December 2, 2003 5:30 PM PST
Government officials join security summit
The meeting--dubbed the National Cyber Security Summit--will bring together top executives at security and technology companies with policy-makers. Corporate leaders, eager to dodge legislative bullets, are expected to announce several new task forces and initiatives aimed at making information security a boardroom issue.
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The summit brings the Department of Homeland Security to the table with four major business organizations: The Business Software Alliance, the Information Technology Association of America, TechNet and the U.S. Chamber of Commerce. The gathering comes nine months after the Bush administration unveiled its plan to secure the Internet through cooperation instead of regulation. It also comes just in time to stiffen opposition to a bill that would require companies to reveal the results of a security audit in their financial reports.
While many have criticized the National Strategy to Secure Cyberspace as a largely toothless policy document that avoids establishing baseline security standards for the industry, the Bush administration has pursued laws that could sacrifice individual citizens' rights in favor of security.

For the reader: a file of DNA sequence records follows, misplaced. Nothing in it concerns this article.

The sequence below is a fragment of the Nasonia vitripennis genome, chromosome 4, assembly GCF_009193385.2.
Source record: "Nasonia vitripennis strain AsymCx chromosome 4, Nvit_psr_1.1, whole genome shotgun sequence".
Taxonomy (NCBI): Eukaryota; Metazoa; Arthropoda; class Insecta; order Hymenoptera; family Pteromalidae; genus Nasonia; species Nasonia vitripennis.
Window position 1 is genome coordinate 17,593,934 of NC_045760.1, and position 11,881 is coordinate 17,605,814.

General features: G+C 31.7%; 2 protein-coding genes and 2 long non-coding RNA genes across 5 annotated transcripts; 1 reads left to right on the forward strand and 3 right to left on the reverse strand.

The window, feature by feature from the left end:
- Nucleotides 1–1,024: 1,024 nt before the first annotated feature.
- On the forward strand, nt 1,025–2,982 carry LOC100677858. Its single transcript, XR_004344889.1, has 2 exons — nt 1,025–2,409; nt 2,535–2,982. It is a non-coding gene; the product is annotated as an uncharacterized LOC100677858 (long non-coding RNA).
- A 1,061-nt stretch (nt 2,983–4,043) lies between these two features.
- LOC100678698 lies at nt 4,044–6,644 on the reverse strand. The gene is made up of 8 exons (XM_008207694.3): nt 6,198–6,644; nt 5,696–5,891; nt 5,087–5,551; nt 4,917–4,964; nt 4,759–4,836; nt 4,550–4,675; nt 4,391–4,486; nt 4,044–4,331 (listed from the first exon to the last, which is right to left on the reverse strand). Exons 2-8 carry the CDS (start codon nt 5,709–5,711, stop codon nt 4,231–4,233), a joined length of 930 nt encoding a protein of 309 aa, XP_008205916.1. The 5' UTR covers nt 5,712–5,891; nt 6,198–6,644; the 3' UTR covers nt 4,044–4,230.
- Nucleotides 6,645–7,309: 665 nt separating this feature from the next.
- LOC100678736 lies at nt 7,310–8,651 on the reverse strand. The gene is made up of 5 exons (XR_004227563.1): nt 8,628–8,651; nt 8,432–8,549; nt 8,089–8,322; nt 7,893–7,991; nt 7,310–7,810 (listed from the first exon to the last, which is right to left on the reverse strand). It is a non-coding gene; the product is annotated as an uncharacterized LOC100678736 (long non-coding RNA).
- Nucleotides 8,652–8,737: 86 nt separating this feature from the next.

The meeting, which will be held in the middle of Silicon Valley at the Santa Clara Marriott, will try to convince government officials that security-savvy organizations can teach industry executives to consider information security at the boardroom level.
"It is through corporate governance guidelines and promotion of good 'cyberhygiene' among Internet users that we will be able to build a stronger and safer online community," said a statement from Art Coviello, CEO of security software maker RSA Security.
The meeting will establish at least three task forces, including the Corporate Governance Task Force, the CEO Cyber Security Task Force, and the Technical Standards and Common Criteria Task Force. The CEO Cyber Security Task Force is expected to unveil a 75-question security check for chief executive officers to bring to their top information managers in order to gauge their company's security, several task force members told CNET News.com.
Amit Yoran, the director of the DHS's National Cyber Security Division and a speaker at Wednesday's summit, told CNET News.com that he believes the private sector can secure themselves.
"I have also been very encouraged by the willingness of the private sector to engage and assist and participate in the work that needs to be accomplished," he said. "So have we achieved the desired level of security? The answer is no. But are we making progress down that road? My belief is that we are."